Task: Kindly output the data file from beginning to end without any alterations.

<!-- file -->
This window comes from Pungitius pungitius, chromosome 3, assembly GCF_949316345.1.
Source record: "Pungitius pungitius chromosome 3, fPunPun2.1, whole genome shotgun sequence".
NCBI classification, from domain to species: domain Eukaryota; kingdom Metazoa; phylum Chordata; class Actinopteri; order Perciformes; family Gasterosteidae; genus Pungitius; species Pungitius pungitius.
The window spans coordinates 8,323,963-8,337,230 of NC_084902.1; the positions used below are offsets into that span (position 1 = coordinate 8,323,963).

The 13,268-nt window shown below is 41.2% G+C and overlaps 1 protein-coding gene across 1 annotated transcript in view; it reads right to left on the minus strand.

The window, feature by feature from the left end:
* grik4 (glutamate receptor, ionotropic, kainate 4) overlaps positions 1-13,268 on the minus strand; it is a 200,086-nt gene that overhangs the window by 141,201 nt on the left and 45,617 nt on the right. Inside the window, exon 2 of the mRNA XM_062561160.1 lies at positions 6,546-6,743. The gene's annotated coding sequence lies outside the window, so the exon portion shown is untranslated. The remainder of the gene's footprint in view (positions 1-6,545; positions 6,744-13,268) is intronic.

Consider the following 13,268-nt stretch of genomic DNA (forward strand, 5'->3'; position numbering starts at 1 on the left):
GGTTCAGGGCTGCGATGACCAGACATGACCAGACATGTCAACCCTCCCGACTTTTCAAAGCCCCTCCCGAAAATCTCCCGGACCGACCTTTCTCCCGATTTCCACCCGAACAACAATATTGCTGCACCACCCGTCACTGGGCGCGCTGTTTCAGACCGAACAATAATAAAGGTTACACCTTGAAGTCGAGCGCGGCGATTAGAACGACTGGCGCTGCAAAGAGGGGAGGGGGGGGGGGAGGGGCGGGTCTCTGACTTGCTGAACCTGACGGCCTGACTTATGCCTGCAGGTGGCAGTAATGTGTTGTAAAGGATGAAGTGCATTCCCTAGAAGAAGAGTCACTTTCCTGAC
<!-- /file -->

This window comes from Pungitius pungitius, chromosome 3, assembly GCF_949316345.1.
Source record: "Pungitius pungitius chromosome 3, fPunPun2.1, whole genome shotgun sequence".
NCBI classification, from domain to species: domain Eukaryota; kingdom Metazoa; phylum Chordata; class Actinopteri; order Perciformes; family Gasterosteidae; genus Pungitius; species Pungitius pungitius.
The window spans coordinates 8,323,963-8,337,230 of NC_084902.1; the positions used below are offsets into that span (position 1 = coordinate 8,323,963).

The 13,268-nt window shown below is 41.2% G+C and overlaps 1 protein-coding gene across 1 annotated transcript in view; it reads right to left on the minus strand.

The window, feature by feature from the left end:
* grik4 (glutamate receptor, ionotropic, kainate 4) overlaps positions 1-13,268 on the minus strand; it is a 200,086-nt gene that overhangs the window by 141,201 nt on the left and 45,617 nt on the right. Inside the window, exon 2 of the mRNA XM_062561160.1 lies at positions 6,546-6,743. The gene's annotated coding sequence lies outside the window, so the exon portion shown is untranslated. The remainder of the gene's footprint in view (positions 1-6,545; positions 6,744-13,268) is intronic.

Consider the following 13,268-nt stretch of genomic DNA (forward strand, 5'->3'; position numbering starts at 1 on the left):
GGTTCAGGGCTGCGATGACCAGACATGACCAGACATGTCAACCCTCCCGACTTTTCAAAGCCCCTCCCGAAAATCTCCCGGACCGACCTTTCTCCCGATTTCCACCCGAACAACAATATTGCTGCACCACCCGTCACTGGGCGCGCTGTTTCAGACCGAACAATAATAAAGGTTACACCTTGAAGTCGAGCGCGGCGATTAGAACGACTGGCGCTGCAAAGAGGGGAGGGGGGGGGGGAGGGGCGGGTCTCTGACTTGCTGAACCTGACGGCCTGACTTATGCCTGCAGGTGGCAGTAATGTGTTGTAAAGGATGAAGTGCATTCCCTAGAAGAAGAGTCACTTTCCTGAC